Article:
Amoe Mkwena


  • Degree: LLB Law, University of Exeter
  • Joined: Aug 2017
  • Practice Area: Corporate M&A
  • Office: London
  • Favourite book: Half of a Yellow Sun, Chimamanda Ngozi Adichie

Amoe Mkwena's journey

My partner mentor, as an ethnic minority and a woman, has been inspirational just by being a visible role model within the firm. She has also given me practical advice on how to best navigate the workplace and how to take advantage of the many opportunities that the firm offers us. With her wisdom, I’ve taken practical steps to further my aspirations to help improve diversity in the City, especially with regard to ethnic minorities – and the firm has supported me in that.

Some of the best advice I have been given at the firm is that I should not be afraid to challenge ideas. We pride ourselves on being innovative and creative. The ultimate goal of our training is to have lawyers that think laterally and provide the firm with creative insights from their diverse backgrounds. 

The culture at Hogan Lovells is unique. It is non-hierarchal and you can be yourself. This is particularly important in the Corporate team where there are peaks and troughs in terms of the work flow and intensity. When the workload reaches a peak, the whole team pulls together and there's an "all hands on deck" mentality from all levels of the team, which is refreshing. It makes working here a pleasure.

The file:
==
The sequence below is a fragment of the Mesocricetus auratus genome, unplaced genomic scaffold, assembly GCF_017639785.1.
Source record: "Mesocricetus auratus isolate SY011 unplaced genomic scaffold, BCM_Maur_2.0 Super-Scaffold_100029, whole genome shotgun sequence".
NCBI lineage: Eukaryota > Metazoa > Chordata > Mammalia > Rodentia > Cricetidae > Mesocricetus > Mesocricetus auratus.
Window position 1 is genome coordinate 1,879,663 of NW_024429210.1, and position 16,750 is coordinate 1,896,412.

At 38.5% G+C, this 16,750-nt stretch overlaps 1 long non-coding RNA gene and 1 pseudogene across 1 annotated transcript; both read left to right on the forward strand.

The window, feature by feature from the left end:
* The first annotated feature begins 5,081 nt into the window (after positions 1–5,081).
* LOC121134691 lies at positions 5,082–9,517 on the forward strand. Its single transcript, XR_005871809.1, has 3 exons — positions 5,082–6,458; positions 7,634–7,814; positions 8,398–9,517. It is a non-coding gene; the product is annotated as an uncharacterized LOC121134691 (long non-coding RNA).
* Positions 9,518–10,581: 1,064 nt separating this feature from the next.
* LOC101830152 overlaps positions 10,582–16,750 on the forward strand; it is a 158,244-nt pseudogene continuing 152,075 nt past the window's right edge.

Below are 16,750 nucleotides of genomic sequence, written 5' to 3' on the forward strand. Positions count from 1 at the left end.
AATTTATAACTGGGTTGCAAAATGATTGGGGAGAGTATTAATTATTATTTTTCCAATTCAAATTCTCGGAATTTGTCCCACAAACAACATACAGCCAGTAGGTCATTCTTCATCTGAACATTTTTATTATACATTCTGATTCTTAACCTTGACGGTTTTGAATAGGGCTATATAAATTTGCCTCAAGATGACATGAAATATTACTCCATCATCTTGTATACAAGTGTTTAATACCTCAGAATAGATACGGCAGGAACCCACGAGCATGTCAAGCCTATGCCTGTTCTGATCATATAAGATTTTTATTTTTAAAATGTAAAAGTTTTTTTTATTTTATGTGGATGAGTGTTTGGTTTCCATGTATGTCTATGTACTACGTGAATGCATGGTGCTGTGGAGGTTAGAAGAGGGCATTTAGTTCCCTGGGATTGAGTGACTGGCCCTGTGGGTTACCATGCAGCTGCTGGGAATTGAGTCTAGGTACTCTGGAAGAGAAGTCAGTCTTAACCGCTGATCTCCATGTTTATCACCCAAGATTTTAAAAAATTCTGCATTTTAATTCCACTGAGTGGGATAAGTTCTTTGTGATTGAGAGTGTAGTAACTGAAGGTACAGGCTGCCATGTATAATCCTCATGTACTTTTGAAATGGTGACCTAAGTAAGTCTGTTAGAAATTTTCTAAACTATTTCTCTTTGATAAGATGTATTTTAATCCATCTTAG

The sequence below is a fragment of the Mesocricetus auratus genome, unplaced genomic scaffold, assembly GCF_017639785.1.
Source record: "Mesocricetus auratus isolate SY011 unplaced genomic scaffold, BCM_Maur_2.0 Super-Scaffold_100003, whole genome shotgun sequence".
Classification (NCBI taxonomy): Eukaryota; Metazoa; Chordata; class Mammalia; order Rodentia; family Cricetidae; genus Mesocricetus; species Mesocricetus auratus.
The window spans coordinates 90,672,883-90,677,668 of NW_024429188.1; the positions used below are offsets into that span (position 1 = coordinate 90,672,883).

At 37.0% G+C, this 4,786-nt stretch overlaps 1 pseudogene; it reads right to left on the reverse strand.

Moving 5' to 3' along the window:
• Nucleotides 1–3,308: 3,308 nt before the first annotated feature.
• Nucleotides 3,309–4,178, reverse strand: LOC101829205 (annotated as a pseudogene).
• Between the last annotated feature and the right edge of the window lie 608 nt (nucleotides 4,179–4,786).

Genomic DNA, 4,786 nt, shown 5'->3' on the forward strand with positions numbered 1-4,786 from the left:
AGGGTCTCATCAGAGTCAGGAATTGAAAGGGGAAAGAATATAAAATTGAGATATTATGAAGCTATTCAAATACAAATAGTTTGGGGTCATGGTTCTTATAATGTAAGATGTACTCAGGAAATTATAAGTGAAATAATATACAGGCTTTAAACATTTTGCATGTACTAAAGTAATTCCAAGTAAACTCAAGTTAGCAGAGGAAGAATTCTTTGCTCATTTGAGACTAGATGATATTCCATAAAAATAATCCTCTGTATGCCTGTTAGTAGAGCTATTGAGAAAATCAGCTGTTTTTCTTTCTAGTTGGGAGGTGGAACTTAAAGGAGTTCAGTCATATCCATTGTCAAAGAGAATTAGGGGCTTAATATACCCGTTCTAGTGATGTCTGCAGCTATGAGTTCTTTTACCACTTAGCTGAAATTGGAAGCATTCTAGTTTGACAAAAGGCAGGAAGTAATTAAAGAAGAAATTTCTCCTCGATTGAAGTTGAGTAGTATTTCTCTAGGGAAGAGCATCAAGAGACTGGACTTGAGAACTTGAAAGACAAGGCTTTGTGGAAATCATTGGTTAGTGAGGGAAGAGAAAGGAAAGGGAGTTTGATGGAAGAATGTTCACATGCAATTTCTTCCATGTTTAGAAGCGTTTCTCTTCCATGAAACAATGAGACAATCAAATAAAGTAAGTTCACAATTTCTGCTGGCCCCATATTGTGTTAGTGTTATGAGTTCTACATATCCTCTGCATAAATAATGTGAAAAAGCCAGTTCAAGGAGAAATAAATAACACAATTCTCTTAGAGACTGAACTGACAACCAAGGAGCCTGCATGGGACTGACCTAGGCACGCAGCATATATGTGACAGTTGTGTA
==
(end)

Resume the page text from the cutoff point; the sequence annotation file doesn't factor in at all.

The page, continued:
Working across borders and with international colleagues has helped me to understand cultural nuances; you see how different people operate in different ways. It’s great that I have had the opportunity to observe and appreciate that at such an early stage in my career. It will make me a better lawyer in the long term because I can incorporate the best practice that I observe from a range of practitioners into my own style – giving me a well-rounded experience and skill-set.

All in all, I am much more confident in my abilities since I joined Hogan Lovells. I have learnt to make every task a learning experience and am focused on my professional development. I am learning, for instance, to become more commercially astute. It does not just entail understanding what is happening in the business world but is about being able to pre-empt what a client may need, then executing it in a way that best suits their interests, even if it is not the method that the client envisaged. It is a skill that takes a lot of work to develop and the lawyers that I have had the pleasure of observing doing this are truly impressive.